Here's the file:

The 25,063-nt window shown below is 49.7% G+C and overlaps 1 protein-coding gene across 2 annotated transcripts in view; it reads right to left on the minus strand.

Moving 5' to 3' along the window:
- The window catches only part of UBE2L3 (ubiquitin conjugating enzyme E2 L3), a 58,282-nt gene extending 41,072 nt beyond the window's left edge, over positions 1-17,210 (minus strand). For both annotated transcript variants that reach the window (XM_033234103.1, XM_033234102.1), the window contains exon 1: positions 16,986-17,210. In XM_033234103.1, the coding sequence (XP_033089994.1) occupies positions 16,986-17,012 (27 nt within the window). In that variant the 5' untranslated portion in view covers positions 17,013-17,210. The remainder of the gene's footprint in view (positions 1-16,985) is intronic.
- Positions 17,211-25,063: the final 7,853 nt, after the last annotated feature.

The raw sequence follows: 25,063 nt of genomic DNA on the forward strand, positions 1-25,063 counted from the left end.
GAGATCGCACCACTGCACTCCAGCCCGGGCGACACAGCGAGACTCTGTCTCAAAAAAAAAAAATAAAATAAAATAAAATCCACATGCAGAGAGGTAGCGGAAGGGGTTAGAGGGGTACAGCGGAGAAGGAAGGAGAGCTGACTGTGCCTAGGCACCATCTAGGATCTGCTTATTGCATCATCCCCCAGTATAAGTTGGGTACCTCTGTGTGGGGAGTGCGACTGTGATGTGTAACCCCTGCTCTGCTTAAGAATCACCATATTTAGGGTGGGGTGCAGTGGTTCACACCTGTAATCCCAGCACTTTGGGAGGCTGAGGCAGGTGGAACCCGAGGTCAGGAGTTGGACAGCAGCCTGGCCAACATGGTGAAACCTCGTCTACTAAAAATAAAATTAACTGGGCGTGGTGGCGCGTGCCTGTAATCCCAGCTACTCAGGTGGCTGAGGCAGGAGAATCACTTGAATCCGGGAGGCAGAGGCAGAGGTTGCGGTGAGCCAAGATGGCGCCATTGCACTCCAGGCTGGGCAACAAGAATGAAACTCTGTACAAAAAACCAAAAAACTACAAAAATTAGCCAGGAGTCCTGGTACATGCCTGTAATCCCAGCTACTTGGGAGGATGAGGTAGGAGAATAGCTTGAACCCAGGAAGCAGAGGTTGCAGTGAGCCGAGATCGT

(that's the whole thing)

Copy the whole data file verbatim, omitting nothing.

The 25,063-nt window shown below is 49.7% G+C and overlaps 1 protein-coding gene across 2 annotated transcripts in view; it reads right to left on the minus strand.

Moving 5' to 3' along the window:
- The window catches only part of UBE2L3 (ubiquitin conjugating enzyme E2 L3), a 58,282-nt gene extending 41,072 nt beyond the window's left edge, over positions 1-17,210 (minus strand). For both annotated transcript variants that reach the window (XM_033234103.1, XM_033234102.1), the window contains exon 1: positions 16,986-17,210. In XM_033234103.1, the coding sequence (XP_033089994.1) occupies positions 16,986-17,012 (27 nt within the window). In that variant the 5' untranslated portion in view covers positions 17,013-17,210. The remainder of the gene's footprint in view (positions 1-16,985) is intronic.
- Positions 17,211-25,063: the final 7,853 nt, after the last annotated feature.

The raw sequence follows: 25,063 nt of genomic DNA on the forward strand, positions 1-25,063 counted from the left end.
GAGATCGCACCACTGCACTCCAGCCCGGGCGACACAGCGAGACTCTGTCTCAAAAAAAAAAAATAAAATAAAATAAAATCCACATGCAGAGAGGTAGCGGAAGGGGTTAGAGGGGTACAGCGGAGAAGGAAGGAGAGCTGACTGTGCCTAGGCACCATCTAGGATCTGCTTATTGCATCATCCCCCAGTATAAGTTGGGTACCTCTGTGTGGGGAGTGCGACTGTGATGTGTAACCCCTGCTCTGCTTAAGAATCACCATATTTAGGGTGGGGTGCAGTGGTTCACACCTGTAATCCCAGCACTTTGGGAGGCTGAGGCAGGTGGAACCCGAGGTCAGGAGTTGGACAGCAGCCTGGCCAACATGGTGAAACCTCGTCTACTAAAAATAAAATTAACTGGGCGTGGTGGCGCGTGCCTGTAATCCCAGCTACTCAGGTGGCTGAGGCAGGAGAATCACTTGAATCCGGGAGGCAGAGGCAGAGGTTGCGGTGAGCCAAGATGGCGCCATTGCACTCCAGGCTGGGCAACAAGAATGAAACTCTGTACAAAAAACCAAAAAACTACAAAAATTAGCCAGGAGTCCTGGTACATGCCTGTAATCCCAGCTACTTGGGAGGATGAGGTAGGAGAATAGCTTGAACCCAGGAAGCAGAGGTTGCAGTGAGCCGAGATCGT